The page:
**THE THRONE OF INIQUITY**

**Durt Fibo
**

**May 26, 2024**

Everyone from hut dwellers to office workers knows that the obligatory five-legged chair is one of the worst impediments to civilization. It blocks both movement and creative labor, and angers bureaucrats to such a degree that they feel compelled to steal money from the citizenry. But few people know the where and whyfore of its excogitation. –I can state from personal observation that it was instituted in Germany, to prevent the natives from keeling over after their traditional beer-lubricated lunch hours.

The exact rationale for the fifth wheel atrocity is explained by Herr Professor Doktor Wasserkopf, flounder and Oberdada of Der Koolschrank, as follows:

“Assume that the chair has to support a constant weight W, and that we want a constant stability. Stability is determined by the shortest “tipping distance” D. For a radial distance R, a chair with n legs has D=Rcosπn

So we can define a “stability factor” S=1Rcosπn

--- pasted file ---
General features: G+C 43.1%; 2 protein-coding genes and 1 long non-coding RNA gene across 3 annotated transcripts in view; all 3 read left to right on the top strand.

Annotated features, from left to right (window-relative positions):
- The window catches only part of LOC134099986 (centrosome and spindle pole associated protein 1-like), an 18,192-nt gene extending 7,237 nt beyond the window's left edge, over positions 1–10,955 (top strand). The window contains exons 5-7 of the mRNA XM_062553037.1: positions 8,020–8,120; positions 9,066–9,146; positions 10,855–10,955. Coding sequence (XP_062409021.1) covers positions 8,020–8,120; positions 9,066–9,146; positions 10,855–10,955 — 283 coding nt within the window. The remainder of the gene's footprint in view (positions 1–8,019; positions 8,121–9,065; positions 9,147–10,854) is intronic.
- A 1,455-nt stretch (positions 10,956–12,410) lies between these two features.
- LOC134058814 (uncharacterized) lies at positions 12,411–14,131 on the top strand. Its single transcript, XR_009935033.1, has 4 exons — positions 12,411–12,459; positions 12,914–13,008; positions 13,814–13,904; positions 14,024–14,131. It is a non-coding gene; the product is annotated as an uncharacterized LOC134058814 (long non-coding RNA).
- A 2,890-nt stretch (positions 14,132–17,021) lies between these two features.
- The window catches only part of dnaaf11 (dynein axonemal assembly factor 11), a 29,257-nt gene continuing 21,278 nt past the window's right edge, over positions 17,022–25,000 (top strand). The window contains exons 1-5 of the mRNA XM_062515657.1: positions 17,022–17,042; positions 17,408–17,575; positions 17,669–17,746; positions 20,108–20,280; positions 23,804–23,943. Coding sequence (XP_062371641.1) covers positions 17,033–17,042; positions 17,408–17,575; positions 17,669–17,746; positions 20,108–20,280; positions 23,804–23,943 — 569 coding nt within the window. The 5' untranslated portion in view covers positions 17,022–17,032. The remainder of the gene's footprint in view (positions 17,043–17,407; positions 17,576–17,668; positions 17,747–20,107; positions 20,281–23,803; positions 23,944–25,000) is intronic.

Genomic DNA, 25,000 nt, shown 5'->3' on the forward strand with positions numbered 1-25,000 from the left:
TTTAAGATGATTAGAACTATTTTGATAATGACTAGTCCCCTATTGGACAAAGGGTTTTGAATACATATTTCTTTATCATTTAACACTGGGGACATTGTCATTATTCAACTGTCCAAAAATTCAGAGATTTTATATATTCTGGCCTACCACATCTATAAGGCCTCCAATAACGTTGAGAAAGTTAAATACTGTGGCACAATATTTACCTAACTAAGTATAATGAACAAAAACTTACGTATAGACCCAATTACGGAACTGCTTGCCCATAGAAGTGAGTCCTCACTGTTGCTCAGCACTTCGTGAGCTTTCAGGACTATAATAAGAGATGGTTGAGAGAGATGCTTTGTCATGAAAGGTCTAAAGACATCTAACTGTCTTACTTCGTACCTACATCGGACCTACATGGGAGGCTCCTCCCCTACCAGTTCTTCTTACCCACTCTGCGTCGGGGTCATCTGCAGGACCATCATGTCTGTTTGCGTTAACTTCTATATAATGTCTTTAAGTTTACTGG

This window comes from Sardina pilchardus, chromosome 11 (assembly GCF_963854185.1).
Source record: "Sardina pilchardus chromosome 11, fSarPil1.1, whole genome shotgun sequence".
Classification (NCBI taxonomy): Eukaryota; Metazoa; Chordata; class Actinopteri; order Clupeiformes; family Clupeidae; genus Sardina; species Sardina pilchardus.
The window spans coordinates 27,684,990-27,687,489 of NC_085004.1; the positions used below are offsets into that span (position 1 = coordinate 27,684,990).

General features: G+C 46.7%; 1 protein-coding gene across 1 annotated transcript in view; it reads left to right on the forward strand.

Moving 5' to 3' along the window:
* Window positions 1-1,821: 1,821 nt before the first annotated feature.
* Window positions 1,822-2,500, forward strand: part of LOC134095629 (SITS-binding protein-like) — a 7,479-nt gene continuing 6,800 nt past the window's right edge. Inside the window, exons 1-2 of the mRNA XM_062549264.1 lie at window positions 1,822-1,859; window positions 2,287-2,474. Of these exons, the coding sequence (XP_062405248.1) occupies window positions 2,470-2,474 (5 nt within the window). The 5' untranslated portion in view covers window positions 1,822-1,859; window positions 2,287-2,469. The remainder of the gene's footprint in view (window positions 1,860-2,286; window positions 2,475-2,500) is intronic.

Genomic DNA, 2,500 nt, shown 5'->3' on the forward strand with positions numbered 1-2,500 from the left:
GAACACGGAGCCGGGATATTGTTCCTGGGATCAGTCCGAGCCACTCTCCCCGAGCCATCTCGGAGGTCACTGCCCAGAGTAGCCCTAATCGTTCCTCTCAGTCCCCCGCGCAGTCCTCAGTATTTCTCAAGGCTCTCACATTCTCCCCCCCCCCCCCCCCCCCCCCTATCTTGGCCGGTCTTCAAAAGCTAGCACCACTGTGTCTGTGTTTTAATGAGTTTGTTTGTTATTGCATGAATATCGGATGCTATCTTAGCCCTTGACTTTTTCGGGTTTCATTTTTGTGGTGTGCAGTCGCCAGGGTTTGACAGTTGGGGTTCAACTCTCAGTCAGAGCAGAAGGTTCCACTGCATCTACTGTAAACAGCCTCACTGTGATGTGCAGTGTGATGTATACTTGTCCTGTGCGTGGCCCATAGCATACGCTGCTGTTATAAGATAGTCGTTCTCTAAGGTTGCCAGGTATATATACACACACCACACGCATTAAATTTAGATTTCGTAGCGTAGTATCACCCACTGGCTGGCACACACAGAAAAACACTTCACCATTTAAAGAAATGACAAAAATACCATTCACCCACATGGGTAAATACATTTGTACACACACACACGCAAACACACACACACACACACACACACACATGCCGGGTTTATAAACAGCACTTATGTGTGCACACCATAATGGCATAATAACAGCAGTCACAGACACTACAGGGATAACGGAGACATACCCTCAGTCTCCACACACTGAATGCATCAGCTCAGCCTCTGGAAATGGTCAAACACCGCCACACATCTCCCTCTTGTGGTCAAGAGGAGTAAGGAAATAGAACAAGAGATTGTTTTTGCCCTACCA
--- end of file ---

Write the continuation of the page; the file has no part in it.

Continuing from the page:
Thus, for constant S we get R∝1cosπn(1)

Next, we look at the stress on each leg. The stress will be greatest when the tipping torque Γ

is directly in line with just one leg. At that point, Γ=W⋅R

Now we want to calculate the shape (section) of the leg that can support this torque. The maximum stress σ for a rectangular beam of width w and height h is proportional to wh2, and the mass of the leg of length R is whRρ; if we assume a constant aspect ratio wh, then mass is proportional to area times length:

m∝h2R(2)

where the first term is a function of the strength, and the second term a function of the stability.

Similarly, for given torque W⋅R we can write the bending stress as

σ=MyI where M is the bending stress, y is the perpendicular distance to the neutral axis, and Ix is the second moment of area about the neutral axis x. For a rectangular section, y∝h4

For constant σ, the maximum will occur at the outer edge of the beam where y=h2, leading to h3∝W⋅R

For given weight W, it follows that h∝R1/3(3). Substituting (3) into (2) we get m∝R5/3

For constant breaking strength, we get the total mass of n legs:

M=n⋅m∝nR5/3

For constant stability, we use (1) to obtain M∝ncos53πn

We can evaluate this for n between 3 and 7, and obtain M as a function of the number of legs:

n=3: 9.524

n=4: 7.127

n=5: 7.118 <— lowest value

n=6: 7.625

n=7: 8.329

This shows that indeed the structure with five legs needs the lowest mass to support a certain torque – if we can equate “mass” with “cost”, and stability is indeed the main driver, this proves that a chair with five legs is optimal, and can now support any amount of dopplebock and a Räucherkäse schnapps.”